OpenStack Seeks to Ease Open Source Integration

OpenStack community leaders announced a plan to overcome the hardest problem in open source today: integrating and operating open source technologies to solve real-world problems. The OpenStack Foundation and community are investing significant financial and technical resources in a four-part strategy to address integration of OpenStack and relevant open source technologies: documenting cross-project use cases, collaborating across communities, including upstream contributions to other open source projects, fostering new projects at the OpenStack Foundation, and coordinating end-to-end testing across projects.

“As open source leaders, we’ll fail our user base if we deliver innovation without integration, meaning the operational tools and knowledge to put it all into production,” said Jonathan Bryce, executive director of the OpenStack Foundation. “By working together across projects, we can invest in closing this gap and ensuring that infrastructure is not only open but also consumable by anyone in the world.”

With a clear focus on open infrastructure, the OpenStack Foundation will collaborate closely with other open source projects and foundations, including joint events, testing and upstream contributions to adjacent projects.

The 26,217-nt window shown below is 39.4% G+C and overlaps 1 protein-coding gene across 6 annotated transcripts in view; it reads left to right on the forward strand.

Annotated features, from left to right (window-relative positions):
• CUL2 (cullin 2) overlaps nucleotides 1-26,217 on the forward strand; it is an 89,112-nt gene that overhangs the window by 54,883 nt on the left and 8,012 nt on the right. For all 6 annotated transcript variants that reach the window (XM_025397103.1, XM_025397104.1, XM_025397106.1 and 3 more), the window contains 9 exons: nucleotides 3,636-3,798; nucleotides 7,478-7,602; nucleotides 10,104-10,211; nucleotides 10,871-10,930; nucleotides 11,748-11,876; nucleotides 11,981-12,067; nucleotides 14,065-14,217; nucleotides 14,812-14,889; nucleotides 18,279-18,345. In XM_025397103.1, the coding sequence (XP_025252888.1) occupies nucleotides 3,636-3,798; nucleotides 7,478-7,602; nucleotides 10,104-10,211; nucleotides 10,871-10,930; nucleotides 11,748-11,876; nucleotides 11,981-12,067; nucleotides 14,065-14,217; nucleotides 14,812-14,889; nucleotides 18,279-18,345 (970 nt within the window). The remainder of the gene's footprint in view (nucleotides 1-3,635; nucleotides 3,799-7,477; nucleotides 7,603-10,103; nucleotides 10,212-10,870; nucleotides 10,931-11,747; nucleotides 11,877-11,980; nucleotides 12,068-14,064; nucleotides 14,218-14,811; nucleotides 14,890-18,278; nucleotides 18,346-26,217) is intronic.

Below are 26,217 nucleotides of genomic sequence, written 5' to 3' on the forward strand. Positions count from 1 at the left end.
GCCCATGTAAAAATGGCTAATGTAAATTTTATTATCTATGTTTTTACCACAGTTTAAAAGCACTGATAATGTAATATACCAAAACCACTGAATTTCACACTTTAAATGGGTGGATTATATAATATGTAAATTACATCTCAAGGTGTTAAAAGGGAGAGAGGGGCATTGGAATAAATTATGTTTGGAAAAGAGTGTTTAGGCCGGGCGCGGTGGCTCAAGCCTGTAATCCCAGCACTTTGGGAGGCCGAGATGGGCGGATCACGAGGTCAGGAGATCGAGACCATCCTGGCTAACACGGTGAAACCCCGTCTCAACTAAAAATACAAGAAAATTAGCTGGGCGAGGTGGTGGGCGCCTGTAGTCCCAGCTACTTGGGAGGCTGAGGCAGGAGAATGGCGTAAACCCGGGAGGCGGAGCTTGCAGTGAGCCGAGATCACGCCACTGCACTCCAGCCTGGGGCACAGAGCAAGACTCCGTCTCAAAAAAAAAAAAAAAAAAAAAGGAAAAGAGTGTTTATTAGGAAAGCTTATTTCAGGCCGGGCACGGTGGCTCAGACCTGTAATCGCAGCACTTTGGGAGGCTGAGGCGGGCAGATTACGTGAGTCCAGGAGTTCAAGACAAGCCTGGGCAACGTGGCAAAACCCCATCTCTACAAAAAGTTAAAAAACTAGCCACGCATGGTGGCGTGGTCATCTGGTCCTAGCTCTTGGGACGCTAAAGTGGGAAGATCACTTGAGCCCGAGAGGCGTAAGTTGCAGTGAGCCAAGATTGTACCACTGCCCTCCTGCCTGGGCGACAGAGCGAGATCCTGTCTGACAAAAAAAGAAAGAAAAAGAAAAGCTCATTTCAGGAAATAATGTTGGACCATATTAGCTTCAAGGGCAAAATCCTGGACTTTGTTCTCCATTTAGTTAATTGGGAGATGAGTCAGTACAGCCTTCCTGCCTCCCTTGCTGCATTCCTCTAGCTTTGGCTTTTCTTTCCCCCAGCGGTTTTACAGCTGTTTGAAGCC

The OpenStack Foundation and community announced several initiatives to support its integration strategy this week at the OpenStack Summit, including OpenLab, the Public Cloud Passport Program and the Financial Services Team. OpenLab is a community-led program to test and improve support for the most popular Software Development Kits (SDKs) — as well as platforms like Kubernetes, Terraform, Cloud Foundry and more — on OpenStack. The goal is to improve the usability, reliability and resiliency of tools and applications for hybrid and multi-cloud environments.

In addition to testing and use case development, the OpenStack Foundation expects to manage new open infrastructure projects as part of its integration strategy. The goal is to help organize the ecosystem and user community around problem domains, such as data center cloud infrastructure, edge infrastructure, container infrastructure and CI/CD.

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